Miss Trunchbull from Roald Dahl’s Matilda

 

Miracles divine!  It’s 12:09!  A worker opened the second window.

I looked at the man in the Chokey at the end of the line.  He hovered at the counter, wincing, looking for a break, maybe an invitation back to the window.  We avoided his eyes.  I inched forward, desperate to find slips, 33 minutes I could bear, but I WOULD NOT go to the Chokey.  I would shout at the clerk for them first, between customers.

Around the next wall I saw them.  Phew.

A middle-aged woman called me to the window at 12:16.  I said hello and she looked at me, waiting.  I handed her my two letters with certified slips.  What could go wrong now?

I hadn’t given it much thought, but earlier I slit open one of my envelopes and re-taped it along the top.  The clerk held it in her hand, tracing the scotch tape with her finger.

Look lady, I thought, I gave up my lunch break, waited 26 minutes in line, filled out my slips though there weren’t any at the desk, all this to send an exorbitant sum of money to the state to pay for this government neglect and abuse.  Any profitable business would apologize for the wait, call for help, open another window and thank the patrons who pay their salary. Not to mention the only reason I came was to certify my hard earned dollars make it into government coffers because the USPS is not responsible for lost mail unless I pay extra to certify its delivery. The irony is not lost on this citizen.

What incentive does the post office or any government agency have to help us?  It only means more work for them.  More customers, more work, same pay.

She held a letter in each hand now.  So what could I do?  rant about the insolence of office and tell her how to do her job better?  suggest a good customer service program?  tell her it’s ONLY tape?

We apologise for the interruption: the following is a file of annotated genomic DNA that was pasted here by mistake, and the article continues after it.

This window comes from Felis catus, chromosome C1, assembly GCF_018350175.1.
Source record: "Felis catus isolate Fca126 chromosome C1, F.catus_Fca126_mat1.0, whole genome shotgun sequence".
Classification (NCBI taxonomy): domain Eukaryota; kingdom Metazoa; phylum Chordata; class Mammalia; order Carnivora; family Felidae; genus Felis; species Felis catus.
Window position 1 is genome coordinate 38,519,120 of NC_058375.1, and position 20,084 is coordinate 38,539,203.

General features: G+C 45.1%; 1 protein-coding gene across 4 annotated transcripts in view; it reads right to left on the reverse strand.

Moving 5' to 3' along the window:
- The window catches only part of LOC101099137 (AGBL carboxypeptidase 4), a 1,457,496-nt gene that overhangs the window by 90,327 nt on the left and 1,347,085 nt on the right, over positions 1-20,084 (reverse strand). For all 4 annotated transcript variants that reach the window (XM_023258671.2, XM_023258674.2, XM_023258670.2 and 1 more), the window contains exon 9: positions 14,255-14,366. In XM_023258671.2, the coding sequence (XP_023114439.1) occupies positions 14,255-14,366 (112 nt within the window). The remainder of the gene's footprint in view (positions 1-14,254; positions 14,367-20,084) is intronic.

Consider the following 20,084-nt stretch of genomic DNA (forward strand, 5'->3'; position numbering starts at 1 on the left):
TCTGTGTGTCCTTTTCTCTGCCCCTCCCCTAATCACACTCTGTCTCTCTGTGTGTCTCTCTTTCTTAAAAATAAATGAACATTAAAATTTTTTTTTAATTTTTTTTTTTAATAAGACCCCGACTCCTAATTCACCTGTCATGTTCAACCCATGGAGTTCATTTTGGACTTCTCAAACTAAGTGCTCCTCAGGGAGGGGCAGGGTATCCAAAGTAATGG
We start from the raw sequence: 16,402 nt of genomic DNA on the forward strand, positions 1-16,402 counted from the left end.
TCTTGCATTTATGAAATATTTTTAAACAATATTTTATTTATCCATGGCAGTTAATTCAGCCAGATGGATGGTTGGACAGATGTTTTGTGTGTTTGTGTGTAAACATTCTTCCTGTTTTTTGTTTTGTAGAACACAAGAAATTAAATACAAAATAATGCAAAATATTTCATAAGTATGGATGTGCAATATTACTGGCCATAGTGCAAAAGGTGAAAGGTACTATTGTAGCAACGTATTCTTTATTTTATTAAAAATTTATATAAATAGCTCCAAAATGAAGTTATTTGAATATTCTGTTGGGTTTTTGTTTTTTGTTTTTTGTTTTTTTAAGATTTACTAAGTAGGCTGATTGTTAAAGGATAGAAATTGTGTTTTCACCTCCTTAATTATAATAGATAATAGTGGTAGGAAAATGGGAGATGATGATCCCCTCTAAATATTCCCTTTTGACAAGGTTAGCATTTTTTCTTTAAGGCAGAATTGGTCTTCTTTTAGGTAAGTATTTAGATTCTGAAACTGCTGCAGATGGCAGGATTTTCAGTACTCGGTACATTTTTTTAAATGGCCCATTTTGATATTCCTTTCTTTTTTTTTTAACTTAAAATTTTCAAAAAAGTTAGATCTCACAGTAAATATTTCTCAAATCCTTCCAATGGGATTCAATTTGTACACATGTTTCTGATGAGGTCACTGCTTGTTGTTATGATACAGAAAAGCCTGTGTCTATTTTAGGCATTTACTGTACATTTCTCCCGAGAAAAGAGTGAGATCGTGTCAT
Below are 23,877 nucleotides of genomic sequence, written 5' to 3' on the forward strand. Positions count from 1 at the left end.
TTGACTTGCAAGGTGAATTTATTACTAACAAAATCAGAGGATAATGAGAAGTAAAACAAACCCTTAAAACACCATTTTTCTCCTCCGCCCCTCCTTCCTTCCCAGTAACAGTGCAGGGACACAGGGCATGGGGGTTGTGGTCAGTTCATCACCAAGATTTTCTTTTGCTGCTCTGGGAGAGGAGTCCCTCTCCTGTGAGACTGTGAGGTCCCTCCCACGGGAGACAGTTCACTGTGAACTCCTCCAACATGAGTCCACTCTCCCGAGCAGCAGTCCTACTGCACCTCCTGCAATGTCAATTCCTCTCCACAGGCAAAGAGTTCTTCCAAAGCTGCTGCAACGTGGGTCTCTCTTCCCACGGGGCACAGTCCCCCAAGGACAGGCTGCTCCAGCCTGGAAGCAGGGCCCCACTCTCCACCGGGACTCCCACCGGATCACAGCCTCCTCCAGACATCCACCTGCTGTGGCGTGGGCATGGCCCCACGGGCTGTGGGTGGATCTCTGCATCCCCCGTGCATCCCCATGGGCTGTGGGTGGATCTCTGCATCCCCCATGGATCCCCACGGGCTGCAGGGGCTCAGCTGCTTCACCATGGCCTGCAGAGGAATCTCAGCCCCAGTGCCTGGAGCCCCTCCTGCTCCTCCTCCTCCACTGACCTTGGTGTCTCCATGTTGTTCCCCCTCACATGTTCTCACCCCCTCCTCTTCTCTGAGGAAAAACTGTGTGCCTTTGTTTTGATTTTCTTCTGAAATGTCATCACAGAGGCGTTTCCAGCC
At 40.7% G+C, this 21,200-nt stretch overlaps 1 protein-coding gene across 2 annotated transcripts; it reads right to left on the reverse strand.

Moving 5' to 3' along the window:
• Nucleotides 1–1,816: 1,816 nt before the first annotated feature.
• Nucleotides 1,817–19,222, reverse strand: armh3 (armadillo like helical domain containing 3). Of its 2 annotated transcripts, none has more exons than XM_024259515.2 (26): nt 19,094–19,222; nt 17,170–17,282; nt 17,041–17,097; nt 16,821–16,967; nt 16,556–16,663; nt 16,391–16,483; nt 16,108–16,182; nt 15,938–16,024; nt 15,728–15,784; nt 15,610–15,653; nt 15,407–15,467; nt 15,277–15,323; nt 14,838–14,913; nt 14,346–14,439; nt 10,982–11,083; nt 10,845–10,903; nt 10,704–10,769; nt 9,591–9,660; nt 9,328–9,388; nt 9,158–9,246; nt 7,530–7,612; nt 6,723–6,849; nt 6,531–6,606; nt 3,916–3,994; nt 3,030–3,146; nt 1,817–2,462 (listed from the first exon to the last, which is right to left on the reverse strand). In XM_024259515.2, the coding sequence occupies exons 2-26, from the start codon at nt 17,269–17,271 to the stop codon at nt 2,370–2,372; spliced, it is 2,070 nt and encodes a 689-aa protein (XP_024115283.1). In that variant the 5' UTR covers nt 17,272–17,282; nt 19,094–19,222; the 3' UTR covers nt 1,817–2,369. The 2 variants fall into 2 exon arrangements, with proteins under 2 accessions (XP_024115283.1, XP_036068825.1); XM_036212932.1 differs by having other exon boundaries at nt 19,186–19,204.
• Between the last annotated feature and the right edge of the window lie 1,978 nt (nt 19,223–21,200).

In the ten seconds this emotional tennis played out, I did the only thing I could do.

I said, “You don’t have any of these do you?” distracting her from the tape and pointing at the light house stamps.  “My girls collect them.”

Baaaaaah goes the sheep.

“No.  Ran out of those a while ago.”   She noticed the Ray Charles stamp I used on both envelopes.   I don’t send cool stamps to the government but my husband took the postage roll of flags.  Thank goodness.  This gave me credibility; maybe I was part of the sisterhood.  On the stamp, Ray Charles has on glasses and is laughing in true form, mouth wide open, head rolling.  Did I detect a smile on the clerk’s lips?

She spoke then.  “Did you want the winter flower stamps?  They’re nice.”  I let out a breath.  Sure.  I bought two packs.

My watch read 12:22.  I left the window, checked the line, eyeing those poor buggers still in the Chokey.

 

The Chokey

About mylinhshattan

MyLinh B. Shattan is a writer who has worked in the private sector, taught at college, and served in the U.S. Army. She holds a B.S. in Mathematics from West Point, an M.B.A. from Florida Southern College, and an M.F.A. in Writing from Queens University.